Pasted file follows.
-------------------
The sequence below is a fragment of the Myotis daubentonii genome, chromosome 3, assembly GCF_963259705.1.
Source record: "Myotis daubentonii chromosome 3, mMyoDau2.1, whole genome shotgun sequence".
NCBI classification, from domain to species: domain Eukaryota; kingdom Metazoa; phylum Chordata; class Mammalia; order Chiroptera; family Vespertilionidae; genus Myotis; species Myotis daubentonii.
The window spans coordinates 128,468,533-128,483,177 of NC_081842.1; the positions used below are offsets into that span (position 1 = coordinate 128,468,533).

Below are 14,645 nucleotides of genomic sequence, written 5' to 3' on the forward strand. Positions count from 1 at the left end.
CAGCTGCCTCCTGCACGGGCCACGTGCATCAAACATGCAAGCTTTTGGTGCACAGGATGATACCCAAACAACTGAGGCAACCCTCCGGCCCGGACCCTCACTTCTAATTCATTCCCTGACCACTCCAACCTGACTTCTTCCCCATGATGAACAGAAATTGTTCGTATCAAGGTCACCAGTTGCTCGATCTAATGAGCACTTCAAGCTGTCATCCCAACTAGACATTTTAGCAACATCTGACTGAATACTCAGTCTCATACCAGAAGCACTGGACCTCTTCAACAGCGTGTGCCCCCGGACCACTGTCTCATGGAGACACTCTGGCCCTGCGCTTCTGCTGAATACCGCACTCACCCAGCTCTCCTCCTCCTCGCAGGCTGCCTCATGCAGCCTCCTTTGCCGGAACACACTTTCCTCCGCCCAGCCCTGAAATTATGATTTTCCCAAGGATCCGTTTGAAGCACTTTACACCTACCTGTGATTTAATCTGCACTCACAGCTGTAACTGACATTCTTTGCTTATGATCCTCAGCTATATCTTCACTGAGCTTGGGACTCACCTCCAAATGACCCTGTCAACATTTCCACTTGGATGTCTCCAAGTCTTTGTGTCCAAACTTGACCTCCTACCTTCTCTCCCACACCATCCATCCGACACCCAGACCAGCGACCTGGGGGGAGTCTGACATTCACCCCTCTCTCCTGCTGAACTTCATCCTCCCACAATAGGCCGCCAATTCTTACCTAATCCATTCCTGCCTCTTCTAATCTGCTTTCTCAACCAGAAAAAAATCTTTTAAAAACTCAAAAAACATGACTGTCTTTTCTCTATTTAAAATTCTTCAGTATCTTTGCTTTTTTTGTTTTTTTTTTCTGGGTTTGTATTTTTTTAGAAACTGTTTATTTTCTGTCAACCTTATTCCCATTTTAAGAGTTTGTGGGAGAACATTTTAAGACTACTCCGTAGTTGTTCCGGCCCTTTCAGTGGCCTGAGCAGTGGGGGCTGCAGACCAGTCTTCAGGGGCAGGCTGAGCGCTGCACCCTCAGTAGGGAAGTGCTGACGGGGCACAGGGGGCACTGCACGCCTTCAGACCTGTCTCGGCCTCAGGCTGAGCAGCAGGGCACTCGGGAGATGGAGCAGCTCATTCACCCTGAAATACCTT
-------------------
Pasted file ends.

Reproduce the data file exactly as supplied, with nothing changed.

The sequence below is a fragment of the Myotis daubentonii genome, chromosome 3, assembly GCF_963259705.1.
Source record: "Myotis daubentonii chromosome 3, mMyoDau2.1, whole genome shotgun sequence".
NCBI classification, from domain to species: domain Eukaryota; kingdom Metazoa; phylum Chordata; class Mammalia; order Chiroptera; family Vespertilionidae; genus Myotis; species Myotis daubentonii.
The window spans coordinates 128,468,533-128,483,177 of NC_081842.1; the positions used below are offsets into that span (position 1 = coordinate 128,468,533).

Below are 14,645 nucleotides of genomic sequence, written 5' to 3' on the forward strand. Positions count from 1 at the left end.
CAGCTGCCTCCTGCACGGGCCACGTGCATCAAACATGCAAGCTTTTGGTGCACAGGATGATACCCAAACAACTGAGGCAACCCTCCGGCCCGGACCCTCACTTCTAATTCATTCCCTGACCACTCCAACCTGACTTCTTCCCCATGATGAACAGAAATTGTTCGTATCAAGGTCACCAGTTGCTCGATCTAATGAGCACTTCAAGCTGTCATCCCAACTAGACATTTTAGCAACATCTGACTGAATACTCAGTCTCATACCAGAAGCACTGGACCTCTTCAACAGCGTGTGCCCCCGGACCACTGTCTCATGGAGACACTCTGGCCCTGCGCTTCTGCTGAATACCGCACTCACCCAGCTCTCCTCCTCCTCGCAGGCTGCCTCATGCAGCCTCCTTTGCCGGAACACACTTTCCTCCGCCCAGCCCTGAAATTATGATTTTCCCAAGGATCCGTTTGAAGCACTTTACACCTACCTGTGATTTAATCTGCACTCACAGCTGTAACTGACATTCTTTGCTTATGATCCTCAGCTATATCTTCACTGAGCTTGGGACTCACCTCCAAATGACCCTGTCAACATTTCCACTTGGATGTCTCCAAGTCTTTGTGTCCAAACTTGACCTCCTACCTTCTCTCCCACACCATCCATCCGACACCCAGACCAGCGACCTGGGGGGAGTCTGACATTCACCCCTCTCTCCTGCTGAACTTCATCCTCCCACAATAGGCCGCCAATTCTTACCTAATCCATTCCTGCCTCTTCTAATCTGCTTTCTCAACCAGAAAAAAATCTTTTAAAAACTCAAAAAACATGACTGTCTTTTCTCTATTTAAAATTCTTCAGTATCTTTGCTTTTTTTGTTTTTTTTTTCTGGGTTTGTATTTTTTTAGAAACTGTTTATTTTCTGTCAACCTTATTCCCATTTTAAGAGTTTGTGGGAGAACATTTTAAGACTACTCCGTAGTTGTTCCGGCCCTTTCAGTGGCCTGAGCAGTGGGGGCTGCAGACCAGTCTTCAGGGGCAGGCTGAGCGCTGCACCCTCAGTAGGGAAGTGCTGACGGGGCACAGGGGGCACTGCACGCCTTCAGACCTGTCTCGGCCTCAGGCTGAGCAGCAGGGCACTCGGGAGATGGAGCAGCTCATTCACCCTGAAATACCTT